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Millison named ’16 Miss Md. Agriculture
By SEAN CLOUGHERTY
TIMONIUM, Md. (Sept. 6, 2016) — Megan Millison said she counted down the days to her eighth birthday, the age she could start raising and showing 4-H livestock projects.
Her stepbrother, Christopher Whetzel, was already raising pigs and she said she was hooked right away.
“I always went out there and wanted to help out,” she said. “It’s cool to get them at such a young age and watch them grow. Then you get to be recognized in the show ring for all the hard work you put in.”
Now, as 2016 Miss Maryland Agriculture, she’s bringing that same enthusiasm to promoting the farming industry for the coming year.
“I know I want to put as much work as I can into it. I love being a spokesperson,” she said during a break in duties at the Maryland State Fair. “I love representing agriculture and being that smiling face talking to people.”
Millison, of Frederick County, was chosen from 23 women vying for the title on Aug. 26 at the fair.
With the title comes scholarship and cash awards valued at $13,000 and her responsibilities will continue throughout the year, as she will participate in a number of activities representing Maryland agriculture.
“The purpose of the Miss Maryland Agriculture Program, in partnership with the Maryland State Fair, is to surface young women with an agricultural background to serve as leaders who will promote our agricultural industry and the Farm Bureau organization throughout the year and in the future,” said Mary Amoss, Miss Maryland Agriculture state coordinator.
Runners up in the contest were Sara Lechlider of Montgomery County; Tierra Watkins of Worcester County; Jennifer Brigante of Howard County and Kimmi Doran of Harford County.
“Before any names were called, I told myself, win or lose, this was a great experience,” Millison said of the two-day competition, quizzing the women on their agricultural knowledge and experience, speaking ability, Farm Bureau knowledge, and presentation.
But as the contest closed in on a winner, she could feel her heart racing.
“It almost came out of my chest,” she said.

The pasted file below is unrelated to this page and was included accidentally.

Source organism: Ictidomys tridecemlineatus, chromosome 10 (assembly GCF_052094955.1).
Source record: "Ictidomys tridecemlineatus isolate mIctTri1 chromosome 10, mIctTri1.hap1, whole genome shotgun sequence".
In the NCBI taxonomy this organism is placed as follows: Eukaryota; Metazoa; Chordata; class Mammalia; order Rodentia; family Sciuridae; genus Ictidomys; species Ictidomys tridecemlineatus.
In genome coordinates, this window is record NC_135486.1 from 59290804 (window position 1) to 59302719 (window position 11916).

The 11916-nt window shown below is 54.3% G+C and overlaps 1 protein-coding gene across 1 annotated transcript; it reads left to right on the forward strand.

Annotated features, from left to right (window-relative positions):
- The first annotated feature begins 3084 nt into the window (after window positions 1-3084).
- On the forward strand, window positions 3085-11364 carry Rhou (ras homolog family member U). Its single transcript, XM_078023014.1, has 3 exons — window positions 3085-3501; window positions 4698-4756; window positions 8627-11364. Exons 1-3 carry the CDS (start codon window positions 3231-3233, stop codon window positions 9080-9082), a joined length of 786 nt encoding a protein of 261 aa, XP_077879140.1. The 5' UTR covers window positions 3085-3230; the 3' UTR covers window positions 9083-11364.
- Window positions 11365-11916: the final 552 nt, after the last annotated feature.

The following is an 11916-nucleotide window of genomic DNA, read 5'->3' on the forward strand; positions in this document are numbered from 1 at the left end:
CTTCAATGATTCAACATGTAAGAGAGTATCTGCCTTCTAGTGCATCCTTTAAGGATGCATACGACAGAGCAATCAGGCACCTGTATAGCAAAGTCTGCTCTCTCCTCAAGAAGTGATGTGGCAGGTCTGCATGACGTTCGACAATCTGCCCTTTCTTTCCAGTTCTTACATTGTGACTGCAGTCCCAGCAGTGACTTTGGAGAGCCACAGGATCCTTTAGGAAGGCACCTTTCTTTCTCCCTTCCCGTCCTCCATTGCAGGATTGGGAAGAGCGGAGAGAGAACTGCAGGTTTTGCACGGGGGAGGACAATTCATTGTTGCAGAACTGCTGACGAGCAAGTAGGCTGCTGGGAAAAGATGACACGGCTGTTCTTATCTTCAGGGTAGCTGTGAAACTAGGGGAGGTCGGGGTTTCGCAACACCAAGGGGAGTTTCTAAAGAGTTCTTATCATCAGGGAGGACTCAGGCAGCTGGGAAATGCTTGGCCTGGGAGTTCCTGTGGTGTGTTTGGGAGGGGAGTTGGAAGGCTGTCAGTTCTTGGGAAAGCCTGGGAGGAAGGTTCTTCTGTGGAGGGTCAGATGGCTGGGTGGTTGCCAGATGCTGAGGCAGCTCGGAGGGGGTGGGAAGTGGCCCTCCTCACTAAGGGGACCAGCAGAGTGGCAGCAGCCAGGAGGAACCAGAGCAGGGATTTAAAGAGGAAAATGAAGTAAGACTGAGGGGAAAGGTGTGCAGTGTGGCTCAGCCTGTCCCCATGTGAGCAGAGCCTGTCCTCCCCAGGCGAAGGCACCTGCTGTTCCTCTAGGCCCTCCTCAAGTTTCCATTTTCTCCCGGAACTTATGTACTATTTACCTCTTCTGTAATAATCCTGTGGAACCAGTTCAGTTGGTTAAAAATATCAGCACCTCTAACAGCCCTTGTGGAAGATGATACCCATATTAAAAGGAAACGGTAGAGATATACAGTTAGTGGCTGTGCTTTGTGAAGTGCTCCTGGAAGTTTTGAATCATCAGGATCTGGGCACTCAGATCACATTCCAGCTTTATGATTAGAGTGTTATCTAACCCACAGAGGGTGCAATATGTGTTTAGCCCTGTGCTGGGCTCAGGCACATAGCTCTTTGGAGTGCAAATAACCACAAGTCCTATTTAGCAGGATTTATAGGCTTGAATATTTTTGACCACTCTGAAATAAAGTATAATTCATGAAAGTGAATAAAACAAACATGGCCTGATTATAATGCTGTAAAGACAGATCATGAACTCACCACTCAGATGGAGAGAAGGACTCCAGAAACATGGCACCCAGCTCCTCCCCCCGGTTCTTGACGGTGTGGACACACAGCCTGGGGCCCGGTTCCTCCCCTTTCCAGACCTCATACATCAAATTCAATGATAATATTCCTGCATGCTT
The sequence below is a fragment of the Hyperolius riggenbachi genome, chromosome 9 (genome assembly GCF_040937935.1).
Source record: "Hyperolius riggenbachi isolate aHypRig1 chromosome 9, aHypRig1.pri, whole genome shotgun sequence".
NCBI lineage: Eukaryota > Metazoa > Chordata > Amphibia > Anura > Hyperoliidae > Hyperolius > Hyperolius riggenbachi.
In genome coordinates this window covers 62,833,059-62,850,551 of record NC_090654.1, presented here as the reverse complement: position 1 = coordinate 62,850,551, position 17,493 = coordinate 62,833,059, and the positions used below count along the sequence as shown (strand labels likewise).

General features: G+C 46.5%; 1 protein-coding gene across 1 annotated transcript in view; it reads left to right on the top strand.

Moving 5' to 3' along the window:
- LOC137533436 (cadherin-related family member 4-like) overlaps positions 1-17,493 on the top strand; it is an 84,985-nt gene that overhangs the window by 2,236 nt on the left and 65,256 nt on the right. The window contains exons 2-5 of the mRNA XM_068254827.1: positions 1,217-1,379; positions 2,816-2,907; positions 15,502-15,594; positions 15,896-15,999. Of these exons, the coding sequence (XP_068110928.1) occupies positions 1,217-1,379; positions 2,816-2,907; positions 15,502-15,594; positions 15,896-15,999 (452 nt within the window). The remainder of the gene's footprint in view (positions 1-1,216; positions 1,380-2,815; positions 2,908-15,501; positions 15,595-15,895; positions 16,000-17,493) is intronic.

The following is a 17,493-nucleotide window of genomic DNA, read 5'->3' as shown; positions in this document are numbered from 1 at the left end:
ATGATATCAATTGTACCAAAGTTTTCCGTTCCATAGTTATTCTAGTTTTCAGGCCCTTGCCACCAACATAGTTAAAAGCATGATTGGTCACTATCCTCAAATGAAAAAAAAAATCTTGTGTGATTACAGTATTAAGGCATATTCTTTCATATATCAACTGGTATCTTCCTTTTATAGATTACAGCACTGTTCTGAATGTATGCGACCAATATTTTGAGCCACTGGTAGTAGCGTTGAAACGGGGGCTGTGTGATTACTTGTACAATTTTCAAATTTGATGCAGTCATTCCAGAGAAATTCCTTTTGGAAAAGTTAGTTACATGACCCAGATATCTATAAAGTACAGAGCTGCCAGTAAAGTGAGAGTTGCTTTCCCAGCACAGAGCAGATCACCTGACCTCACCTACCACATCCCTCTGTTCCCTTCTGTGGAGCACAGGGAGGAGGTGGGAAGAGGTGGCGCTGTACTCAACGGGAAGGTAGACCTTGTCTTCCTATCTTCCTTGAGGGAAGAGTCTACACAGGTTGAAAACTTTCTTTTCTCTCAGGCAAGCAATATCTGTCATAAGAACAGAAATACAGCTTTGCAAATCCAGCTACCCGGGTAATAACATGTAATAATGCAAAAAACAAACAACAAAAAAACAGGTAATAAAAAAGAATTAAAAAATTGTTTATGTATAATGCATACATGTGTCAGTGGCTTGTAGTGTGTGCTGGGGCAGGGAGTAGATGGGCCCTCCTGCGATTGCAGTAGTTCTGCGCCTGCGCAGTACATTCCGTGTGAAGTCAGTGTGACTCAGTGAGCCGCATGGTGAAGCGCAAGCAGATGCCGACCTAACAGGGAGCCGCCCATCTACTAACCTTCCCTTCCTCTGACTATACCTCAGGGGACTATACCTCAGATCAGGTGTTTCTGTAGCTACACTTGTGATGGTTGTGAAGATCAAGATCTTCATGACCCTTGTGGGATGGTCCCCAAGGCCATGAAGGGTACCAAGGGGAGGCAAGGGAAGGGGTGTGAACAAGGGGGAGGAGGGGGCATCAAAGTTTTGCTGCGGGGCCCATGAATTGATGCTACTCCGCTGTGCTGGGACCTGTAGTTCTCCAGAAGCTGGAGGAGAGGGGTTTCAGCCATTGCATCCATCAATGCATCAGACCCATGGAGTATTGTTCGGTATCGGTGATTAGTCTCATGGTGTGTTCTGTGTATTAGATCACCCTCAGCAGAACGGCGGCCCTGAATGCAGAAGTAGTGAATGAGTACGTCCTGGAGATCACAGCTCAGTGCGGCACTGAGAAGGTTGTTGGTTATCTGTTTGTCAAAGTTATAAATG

And after her name was called, she remembers glancing at her cheering section of family and Frederick County Farm Bureau members in the audience.
“All of them were crying. I’m surprised the table didn’t flip over,” she said.
Millison said with starting college this year at Salisbury University, she was hesitant to participate in the scholarship competition.
However, her FFA advisor, Amy Jo Poffenberger kept encouraging her to jump in.
“She finally just said ‘Megan, run at the county level. It’ll be a blast.’” Millison said. “She’s been a big supporter of mine through everything.”
Talking with Farm Bureau members about the issues they face in farming was very helpful in preparing for the contest, she added.
Along with keeping 4-H livestock projects, Millison was heavily involved in her FFA chapter at Catoctin High School.
This year, Millison received a State FFA Degree, was a Maryland State FFA Veterinary Science Placement Proficiency Winner, and placed first in the Agriculture Issues CDE at the Maryland FFA State Convention.
She worked as a veterinary assistant at Catoctin Veterinary Clinic and this summer worked as a secretary for her father Phillip Millison’s company P&M Transmissions.
“We had a blast,” Millison said. “It was cool to work along side my dad and he taught me lots of cool things.”
With her new duties as Miss Maryland Agriculture and at Salisbury University studying social work, Millison said she is still able to show in 4-H for one more year and after starting as early as she could, she wants to take is as far as it will go.
“I don’t want to cut it short for any reason,” she said.